SYS-CON Events announced today that IBM Cloud Data Services has been named “Bronze Sponsor” of SYS-CON's 17th Cloud Expo, which will take place on November 3–5, 2015, at the Santa Clara Convention Center in Santa Clara, CA. IBM Cloud Data Services offers a portfolio of integrated, best-of-breed cloud data services for developers focused on mobile computing and analytics use cases.
SYS-CON Events announced today that Sandy Carter, IBM General Manager Cloud Ecosystem and Developers, and a Social Business Evangelist, will keynote at the 17th International Cloud Expo®, which will take place on November 3–5, 2015, at the Santa Clara Convention Center in Santa Clara, CA.
Developing software for the Internet of Things (IoT) comes with its own set of challenges. Security, privacy, and unified standards are a few key issues. In addition, each IoT product is comprised of at least three separate application components: the software embedded in the device, the backend big-data service, and the mobile application for the end user's controls. Each component is developed by a different team, using different technologies and practices, and deployed to a different stack/target - this makes the integration of these separate pipelines and the coordination of software upd...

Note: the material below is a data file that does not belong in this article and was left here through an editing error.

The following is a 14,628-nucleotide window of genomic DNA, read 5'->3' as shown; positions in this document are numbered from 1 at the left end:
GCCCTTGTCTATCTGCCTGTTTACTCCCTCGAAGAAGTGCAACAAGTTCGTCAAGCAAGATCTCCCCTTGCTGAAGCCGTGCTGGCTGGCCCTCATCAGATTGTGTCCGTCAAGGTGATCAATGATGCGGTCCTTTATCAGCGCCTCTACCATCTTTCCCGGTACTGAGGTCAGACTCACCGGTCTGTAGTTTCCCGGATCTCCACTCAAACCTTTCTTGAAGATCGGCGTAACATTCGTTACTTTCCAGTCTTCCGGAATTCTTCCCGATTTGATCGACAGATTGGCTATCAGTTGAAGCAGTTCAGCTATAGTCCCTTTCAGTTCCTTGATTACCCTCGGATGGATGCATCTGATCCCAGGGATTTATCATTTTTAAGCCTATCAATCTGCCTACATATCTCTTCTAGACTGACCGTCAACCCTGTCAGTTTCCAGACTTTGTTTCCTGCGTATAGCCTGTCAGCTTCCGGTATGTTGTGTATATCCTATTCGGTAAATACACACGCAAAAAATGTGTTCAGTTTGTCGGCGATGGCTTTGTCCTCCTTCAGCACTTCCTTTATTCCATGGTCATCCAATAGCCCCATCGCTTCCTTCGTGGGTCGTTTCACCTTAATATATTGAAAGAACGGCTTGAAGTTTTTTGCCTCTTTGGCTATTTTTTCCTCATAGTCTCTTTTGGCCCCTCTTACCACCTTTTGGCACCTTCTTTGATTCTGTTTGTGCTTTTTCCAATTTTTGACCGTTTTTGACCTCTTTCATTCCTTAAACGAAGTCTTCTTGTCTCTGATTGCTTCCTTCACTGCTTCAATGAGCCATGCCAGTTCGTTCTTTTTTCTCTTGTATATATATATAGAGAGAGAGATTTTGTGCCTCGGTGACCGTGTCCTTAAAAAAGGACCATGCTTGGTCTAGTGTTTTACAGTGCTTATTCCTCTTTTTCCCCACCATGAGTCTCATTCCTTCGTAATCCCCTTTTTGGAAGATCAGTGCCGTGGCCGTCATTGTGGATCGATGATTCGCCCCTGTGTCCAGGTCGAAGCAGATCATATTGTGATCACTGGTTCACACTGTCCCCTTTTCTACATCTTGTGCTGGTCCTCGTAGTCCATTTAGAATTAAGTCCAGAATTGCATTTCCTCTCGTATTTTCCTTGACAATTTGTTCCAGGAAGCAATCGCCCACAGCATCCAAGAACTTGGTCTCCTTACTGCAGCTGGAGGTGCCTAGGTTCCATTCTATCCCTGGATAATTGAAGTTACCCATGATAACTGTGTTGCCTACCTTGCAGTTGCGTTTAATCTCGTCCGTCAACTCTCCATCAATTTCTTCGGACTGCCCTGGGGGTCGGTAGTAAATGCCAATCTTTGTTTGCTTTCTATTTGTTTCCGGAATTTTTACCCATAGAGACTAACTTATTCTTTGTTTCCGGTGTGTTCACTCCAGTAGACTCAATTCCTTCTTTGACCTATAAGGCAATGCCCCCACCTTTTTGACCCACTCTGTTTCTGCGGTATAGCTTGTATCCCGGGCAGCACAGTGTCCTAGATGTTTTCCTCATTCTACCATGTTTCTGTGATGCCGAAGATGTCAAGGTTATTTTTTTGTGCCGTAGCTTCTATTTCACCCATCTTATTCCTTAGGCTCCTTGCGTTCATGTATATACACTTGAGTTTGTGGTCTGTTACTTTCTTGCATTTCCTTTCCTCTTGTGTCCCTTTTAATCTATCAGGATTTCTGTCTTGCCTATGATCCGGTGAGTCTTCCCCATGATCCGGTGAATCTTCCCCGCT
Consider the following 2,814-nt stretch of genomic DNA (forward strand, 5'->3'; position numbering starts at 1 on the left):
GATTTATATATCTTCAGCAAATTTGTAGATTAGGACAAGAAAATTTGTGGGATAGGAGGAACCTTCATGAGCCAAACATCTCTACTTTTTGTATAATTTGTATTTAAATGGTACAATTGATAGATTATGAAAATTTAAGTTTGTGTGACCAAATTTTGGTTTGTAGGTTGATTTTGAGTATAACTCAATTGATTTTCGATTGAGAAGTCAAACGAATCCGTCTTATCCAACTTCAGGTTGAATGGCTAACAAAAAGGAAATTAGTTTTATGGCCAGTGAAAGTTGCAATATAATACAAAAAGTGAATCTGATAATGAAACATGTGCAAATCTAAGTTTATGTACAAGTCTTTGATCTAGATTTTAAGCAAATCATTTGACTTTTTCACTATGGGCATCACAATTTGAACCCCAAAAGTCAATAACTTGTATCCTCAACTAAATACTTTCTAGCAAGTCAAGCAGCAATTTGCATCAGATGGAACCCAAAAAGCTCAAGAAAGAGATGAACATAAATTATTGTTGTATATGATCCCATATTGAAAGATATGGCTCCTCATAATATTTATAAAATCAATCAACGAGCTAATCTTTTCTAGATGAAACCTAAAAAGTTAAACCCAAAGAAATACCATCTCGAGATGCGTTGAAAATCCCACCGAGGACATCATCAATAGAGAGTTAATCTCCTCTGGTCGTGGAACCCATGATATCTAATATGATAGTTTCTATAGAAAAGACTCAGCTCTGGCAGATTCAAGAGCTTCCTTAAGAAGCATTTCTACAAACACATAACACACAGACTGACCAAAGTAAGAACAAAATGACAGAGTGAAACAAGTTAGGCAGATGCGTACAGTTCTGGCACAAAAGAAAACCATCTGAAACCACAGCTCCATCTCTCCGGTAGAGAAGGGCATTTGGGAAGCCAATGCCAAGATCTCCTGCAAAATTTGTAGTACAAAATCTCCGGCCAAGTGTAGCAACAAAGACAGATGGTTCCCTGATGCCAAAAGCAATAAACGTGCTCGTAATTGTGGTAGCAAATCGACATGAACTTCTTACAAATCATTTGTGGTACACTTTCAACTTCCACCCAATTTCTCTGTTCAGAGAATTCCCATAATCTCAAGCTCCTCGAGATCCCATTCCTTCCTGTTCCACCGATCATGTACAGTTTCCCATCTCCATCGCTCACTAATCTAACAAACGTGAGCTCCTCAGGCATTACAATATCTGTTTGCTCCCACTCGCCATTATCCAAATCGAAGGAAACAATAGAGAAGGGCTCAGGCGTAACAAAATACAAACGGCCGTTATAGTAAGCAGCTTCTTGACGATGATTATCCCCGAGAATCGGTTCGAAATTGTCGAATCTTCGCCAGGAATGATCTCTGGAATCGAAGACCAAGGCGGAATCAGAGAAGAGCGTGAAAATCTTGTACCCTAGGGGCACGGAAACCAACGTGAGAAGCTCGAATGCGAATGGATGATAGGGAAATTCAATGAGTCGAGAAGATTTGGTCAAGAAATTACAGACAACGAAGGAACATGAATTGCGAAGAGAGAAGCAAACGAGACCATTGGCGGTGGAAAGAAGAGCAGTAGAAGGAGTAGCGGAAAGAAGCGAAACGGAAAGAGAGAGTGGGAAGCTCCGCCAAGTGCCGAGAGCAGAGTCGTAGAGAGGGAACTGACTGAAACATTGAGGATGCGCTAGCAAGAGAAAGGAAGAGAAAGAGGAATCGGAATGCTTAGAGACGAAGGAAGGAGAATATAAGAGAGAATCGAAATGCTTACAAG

Mobile messaging has been a popular communication channel for more than 20 years. Finnish engineer Matti Makkonen invented the idea for SMS (Short Message Service) in 1984, making his vision a reality on December 3, 1992 by sending the first message ("Happy Christmas") from a PC to a cell phone. Since then, the technology has evolved immensely, from both a technology standpoint, and in our everyday uses for it. Originally used for person-to-person (P2P) communication, i.e., Sally sends a text message to Betty – mobile messaging now offers tremendous value to businesses for customer and empl...
"Matrix is an ambitious open standard and implementation that's set up to break down the fragmentation problems that exist in IP messaging and VoIP communication," explained John Woolf, Technical Evangelist at Matrix, in this interview at @ThingsExpo, held Nov 4–6, 2014, at the Santa Clara Convention Center in Santa Clara, CA.